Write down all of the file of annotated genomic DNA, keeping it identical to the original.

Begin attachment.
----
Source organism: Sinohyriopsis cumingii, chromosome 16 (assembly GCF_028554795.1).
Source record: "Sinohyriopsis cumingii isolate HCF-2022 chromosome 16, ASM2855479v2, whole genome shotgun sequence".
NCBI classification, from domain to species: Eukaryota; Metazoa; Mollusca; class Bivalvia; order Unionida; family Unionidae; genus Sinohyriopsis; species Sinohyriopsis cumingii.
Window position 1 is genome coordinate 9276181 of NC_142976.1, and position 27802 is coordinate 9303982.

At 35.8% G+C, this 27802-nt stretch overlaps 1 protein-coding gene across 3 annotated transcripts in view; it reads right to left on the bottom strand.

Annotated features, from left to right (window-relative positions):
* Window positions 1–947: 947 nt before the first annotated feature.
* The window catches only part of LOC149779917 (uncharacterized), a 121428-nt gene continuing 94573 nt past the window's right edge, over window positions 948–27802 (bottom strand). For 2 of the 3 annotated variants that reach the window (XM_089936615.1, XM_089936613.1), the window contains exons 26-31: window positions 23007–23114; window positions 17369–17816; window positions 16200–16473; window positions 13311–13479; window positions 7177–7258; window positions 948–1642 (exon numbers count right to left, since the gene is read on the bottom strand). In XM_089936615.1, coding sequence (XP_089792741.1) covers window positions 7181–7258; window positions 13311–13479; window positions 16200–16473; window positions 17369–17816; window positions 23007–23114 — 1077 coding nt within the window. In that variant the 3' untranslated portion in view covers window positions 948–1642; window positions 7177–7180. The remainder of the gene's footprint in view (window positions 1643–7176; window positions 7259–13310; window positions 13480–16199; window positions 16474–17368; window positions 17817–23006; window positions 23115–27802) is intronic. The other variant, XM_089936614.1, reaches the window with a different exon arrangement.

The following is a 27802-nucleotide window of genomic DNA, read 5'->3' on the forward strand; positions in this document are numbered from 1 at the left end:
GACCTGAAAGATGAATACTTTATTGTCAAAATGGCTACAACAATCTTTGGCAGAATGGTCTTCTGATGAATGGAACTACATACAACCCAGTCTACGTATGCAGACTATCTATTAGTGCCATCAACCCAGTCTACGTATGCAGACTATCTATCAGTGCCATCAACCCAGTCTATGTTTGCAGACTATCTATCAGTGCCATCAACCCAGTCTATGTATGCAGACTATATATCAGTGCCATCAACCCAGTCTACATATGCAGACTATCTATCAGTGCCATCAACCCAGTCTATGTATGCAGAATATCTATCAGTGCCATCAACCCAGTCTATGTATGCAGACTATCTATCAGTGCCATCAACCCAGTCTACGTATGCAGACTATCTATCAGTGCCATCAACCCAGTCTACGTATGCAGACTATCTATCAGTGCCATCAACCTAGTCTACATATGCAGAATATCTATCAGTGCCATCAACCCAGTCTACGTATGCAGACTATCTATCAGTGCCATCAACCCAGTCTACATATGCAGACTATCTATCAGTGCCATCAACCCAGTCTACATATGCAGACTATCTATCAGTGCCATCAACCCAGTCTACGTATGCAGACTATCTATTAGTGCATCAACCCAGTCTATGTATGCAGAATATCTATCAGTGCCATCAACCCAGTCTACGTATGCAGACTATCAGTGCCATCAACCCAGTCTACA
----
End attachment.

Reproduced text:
Source organism: Sinohyriopsis cumingii, chromosome 16 (assembly GCF_028554795.1).
Source record: "Sinohyriopsis cumingii isolate HCF-2022 chromosome 16, ASM2855479v2, whole genome shotgun sequence".
NCBI classification, from domain to species: Eukaryota; Metazoa; Mollusca; class Bivalvia; order Unionida; family Unionidae; genus Sinohyriopsis; species Sinohyriopsis cumingii.
Window position 1 is genome coordinate 9276181 of NC_142976.1, and position 27802 is coordinate 9303982.

At 35.8% G+C, this 27802-nt stretch overlaps 1 protein-coding gene across 3 annotated transcripts in view; it reads right to left on the bottom strand.

Annotated features, from left to right (window-relative positions):
* Window positions 1–947: 947 nt before the first annotated feature.
* The window catches only part of LOC149779917 (uncharacterized), a 121428-nt gene continuing 94573 nt past the window's right edge, over window positions 948–27802 (bottom strand). For 2 of the 3 annotated variants that reach the window (XM_089936615.1, XM_089936613.1), the window contains exons 26-31: window positions 23007–23114; window positions 17369–17816; window positions 16200–16473; window positions 13311–13479; window positions 7177–7258; window positions 948–1642 (exon numbers count right to left, since the gene is read on the bottom strand). In XM_089936615.1, coding sequence (XP_089792741.1) covers window positions 7181–7258; window positions 13311–13479; window positions 16200–16473; window positions 17369–17816; window positions 23007–23114 — 1077 coding nt within the window. In that variant the 3' untranslated portion in view covers window positions 948–1642; window positions 7177–7180. The remainder of the gene's footprint in view (window positions 1643–7176; window positions 7259–13310; window positions 13480–16199; window positions 16474–17368; window positions 17817–23006; window positions 23115–27802) is intronic. The other variant, XM_089936614.1, reaches the window with a different exon arrangement.

The following is a 27802-nucleotide window of genomic DNA, read 5'->3' on the forward strand; positions in this document are numbered from 1 at the left end:
GACCTGAAAGATGAATACTTTATTGTCAAAATGGCTACAACAATCTTTGGCAGAATGGTCTTCTGATGAATGGAACTACATACAACCCAGTCTACGTATGCAGACTATCTATTAGTGCCATCAACCCAGTCTACGTATGCAGACTATCTATCAGTGCCATCAACCCAGTCTATGTTTGCAGACTATCTATCAGTGCCATCAACCCAGTCTATGTATGCAGACTATATATCAGTGCCATCAACCCAGTCTACATATGCAGACTATCTATCAGTGCCATCAACCCAGTCTATGTATGCAGAATATCTATCAGTGCCATCAACCCAGTCTATGTATGCAGACTATCTATCAGTGCCATCAACCCAGTCTACGTATGCAGACTATCTATCAGTGCCATCAACCCAGTCTACGTATGCAGACTATCTATCAGTGCCATCAACCTAGTCTACATATGCAGAATATCTATCAGTGCCATCAACCCAGTCTACGTATGCAGACTATCTATCAGTGCCATCAACCCAGTCTACATATGCAGACTATCTATCAGTGCCATCAACCCAGTCTACATATGCAGACTATCTATCAGTGCCATCAACCCAGTCTACGTATGCAGACTATCTATTAGTGCATCAACCCAGTCTATGTATGCAGAATATCTATCAGTGCCATCAACCCAGTCTACGTATGCAGACTATCAGTGCCATCAACCCAGTCTACA